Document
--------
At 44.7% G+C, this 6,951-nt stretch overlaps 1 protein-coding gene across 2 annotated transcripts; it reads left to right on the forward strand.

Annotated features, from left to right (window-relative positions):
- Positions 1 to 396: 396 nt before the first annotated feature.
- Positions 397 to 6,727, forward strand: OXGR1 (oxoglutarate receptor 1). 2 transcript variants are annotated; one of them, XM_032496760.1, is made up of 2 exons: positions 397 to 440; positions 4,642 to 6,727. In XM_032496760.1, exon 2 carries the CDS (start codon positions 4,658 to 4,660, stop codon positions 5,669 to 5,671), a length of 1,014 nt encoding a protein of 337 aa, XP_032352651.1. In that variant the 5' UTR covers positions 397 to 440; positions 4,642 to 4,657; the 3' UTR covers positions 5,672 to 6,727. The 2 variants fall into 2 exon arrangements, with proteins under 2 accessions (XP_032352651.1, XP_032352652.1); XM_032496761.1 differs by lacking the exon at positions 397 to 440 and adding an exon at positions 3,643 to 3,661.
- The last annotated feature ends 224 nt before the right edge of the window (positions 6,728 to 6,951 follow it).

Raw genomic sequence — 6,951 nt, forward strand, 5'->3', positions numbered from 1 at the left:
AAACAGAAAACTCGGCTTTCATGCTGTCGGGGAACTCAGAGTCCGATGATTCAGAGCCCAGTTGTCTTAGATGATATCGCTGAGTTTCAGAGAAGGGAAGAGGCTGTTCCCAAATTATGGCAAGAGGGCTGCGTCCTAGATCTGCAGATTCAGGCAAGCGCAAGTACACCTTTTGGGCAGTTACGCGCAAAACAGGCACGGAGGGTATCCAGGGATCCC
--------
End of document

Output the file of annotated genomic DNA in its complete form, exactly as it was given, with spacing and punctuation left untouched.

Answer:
At 44.7% G+C, this 6,951-nt stretch overlaps 1 protein-coding gene across 2 annotated transcripts; it reads left to right on the forward strand.

Annotated features, from left to right (window-relative positions):
- Positions 1 to 396: 396 nt before the first annotated feature.
- Positions 397 to 6,727, forward strand: OXGR1 (oxoglutarate receptor 1). 2 transcript variants are annotated; one of them, XM_032496760.1, is made up of 2 exons: positions 397 to 440; positions 4,642 to 6,727. In XM_032496760.1, exon 2 carries the CDS (start codon positions 4,658 to 4,660, stop codon positions 5,669 to 5,671), a length of 1,014 nt encoding a protein of 337 aa, XP_032352651.1. In that variant the 5' UTR covers positions 397 to 440; positions 4,642 to 4,657; the 3' UTR covers positions 5,672 to 6,727. The 2 variants fall into 2 exon arrangements, with proteins under 2 accessions (XP_032352651.1, XP_032352652.1); XM_032496761.1 differs by lacking the exon at positions 397 to 440 and adding an exon at positions 3,643 to 3,661.
- The last annotated feature ends 224 nt before the right edge of the window (positions 6,728 to 6,951 follow it).

Raw genomic sequence — 6,951 nt, forward strand, 5'->3', positions numbered from 1 at the left:
AAACAGAAAACTCGGCTTTCATGCTGTCGGGGAACTCAGAGTCCGATGATTCAGAGCCCAGTTGTCTTAGATGATATCGCTGAGTTTCAGAGAAGGGAAGAGGCTGTTCCCAAATTATGGCAAGAGGGCTGCGTCCTAGATCTGCAGATTCAGGCAAGCGCAAGTACACCTTTTGGGCAGTTACGCGCAAAACAGGCACGGAGGGTATCCAGGGATCCC